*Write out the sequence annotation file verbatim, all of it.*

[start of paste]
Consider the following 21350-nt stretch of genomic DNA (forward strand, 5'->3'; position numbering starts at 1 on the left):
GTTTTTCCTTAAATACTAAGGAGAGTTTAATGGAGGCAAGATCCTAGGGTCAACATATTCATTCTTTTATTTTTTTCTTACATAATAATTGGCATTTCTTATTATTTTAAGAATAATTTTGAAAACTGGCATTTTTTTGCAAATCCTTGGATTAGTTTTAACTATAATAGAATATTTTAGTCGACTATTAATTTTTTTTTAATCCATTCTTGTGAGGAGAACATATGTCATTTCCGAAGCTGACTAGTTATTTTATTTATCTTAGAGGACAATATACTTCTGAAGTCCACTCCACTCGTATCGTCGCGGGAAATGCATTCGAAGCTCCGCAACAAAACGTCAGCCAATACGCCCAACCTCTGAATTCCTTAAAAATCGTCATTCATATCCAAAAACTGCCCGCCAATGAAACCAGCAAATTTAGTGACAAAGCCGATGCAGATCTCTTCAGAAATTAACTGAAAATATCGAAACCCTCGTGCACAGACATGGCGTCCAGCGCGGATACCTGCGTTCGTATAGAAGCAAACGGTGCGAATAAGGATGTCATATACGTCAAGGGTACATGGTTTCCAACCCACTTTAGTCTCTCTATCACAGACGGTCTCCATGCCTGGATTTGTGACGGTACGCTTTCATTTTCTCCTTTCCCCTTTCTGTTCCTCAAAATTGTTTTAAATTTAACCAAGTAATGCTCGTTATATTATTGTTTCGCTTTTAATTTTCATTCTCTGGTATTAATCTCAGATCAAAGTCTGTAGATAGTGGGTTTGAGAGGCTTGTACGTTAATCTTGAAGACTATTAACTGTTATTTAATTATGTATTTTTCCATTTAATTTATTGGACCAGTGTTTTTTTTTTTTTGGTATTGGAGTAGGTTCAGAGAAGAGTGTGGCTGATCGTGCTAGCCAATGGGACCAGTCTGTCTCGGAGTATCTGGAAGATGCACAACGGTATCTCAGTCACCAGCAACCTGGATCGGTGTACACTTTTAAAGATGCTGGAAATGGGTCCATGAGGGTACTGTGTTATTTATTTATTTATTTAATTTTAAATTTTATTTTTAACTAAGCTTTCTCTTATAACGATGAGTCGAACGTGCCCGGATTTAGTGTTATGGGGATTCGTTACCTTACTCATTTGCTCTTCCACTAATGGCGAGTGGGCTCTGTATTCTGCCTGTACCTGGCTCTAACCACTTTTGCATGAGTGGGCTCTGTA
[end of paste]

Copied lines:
Consider the following 21350-nt stretch of genomic DNA (forward strand, 5'->3'; position numbering starts at 1 on the left):
GTTTTTCCTTAAATACTAAGGAGAGTTTAATGGAGGCAAGATCCTAGGGTCAACATATTCATTCTTTTATTTTTTTCTTACATAATAATTGGCATTTCTTATTATTTTAAGAATAATTTTGAAAACTGGCATTTTTTTGCAAATCCTTGGATTAGTTTTAACTATAATAGAATATTTTAGTCGACTATTAATTTTTTTTTAATCCATTCTTGTGAGGAGAACATATGTCATTTCCGAAGCTGACTAGTTATTTTATTTATCTTAGAGGACAATATACTTCTGAAGTCCACTCCACTCGTATCGTCGCGGGAAATGCATTCGAAGCTCCGCAACAAAACGTCAGCCAATACGCCCAACCTCTGAATTCCTTAAAAATCGTCATTCATATCCAAAAACTGCCCGCCAATGAAACCAGCAAATTTAGTGACAAAGCCGATGCAGATCTCTTCAGAAATTAACTGAAAATATCGAAACCCTCGTGCACAGACATGGCGTCCAGCGCGGATACCTGCGTTCGTATAGAAGCAAACGGTGCGAATAAGGATGTCATATACGTCAAGGGTACATGGTTTCCAACCCACTTTAGTCTCTCTATCACAGACGGTCTCCATGCCTGGATTTGTGACGGTACGCTTTCATTTTCTCCTTTCCCCTTTCTGTTCCTCAAAATTGTTTTAAATTTAACCAAGTAATGCTCGTTATATTATTGTTTCGCTTTTAATTTTCATTCTCTGGTATTAATCTCAGATCAAAGTCTGTAGATAGTGGGTTTGAGAGGCTTGTACGTTAATCTTGAAGACTATTAACTGTTATTTAATTATGTATTTTTCCATTTAATTTATTGGACCAGTGTTTTTTTTTTTTTGGTATTGGAGTAGGTTCAGAGAAGAGTGTGGCTGATCGTGCTAGCCAATGGGACCAGTCTGTCTCGGAGTATCTGGAAGATGCACAACGGTATCTCAGTCACCAGCAACCTGGATCGGTGTACACTTTTAAAGATGCTGGAAATGGGTCCATGAGGGTACTGTGTTATTTATTTATTTATTTAATTTTAAATTTTATTTTTAACTAAGCTTTCTCTTATAACGATGAGTCGAACGTGCCCGGATTTAGTGTTATGGGGATTCGTTACCTTACTCATTTGCTCTTCCACTAATGGCGAGTGGGCTCTGTATTCTGCCTGTACCTGGCTCTAACCACTTTTGCATGAGTGGGCTCTGTA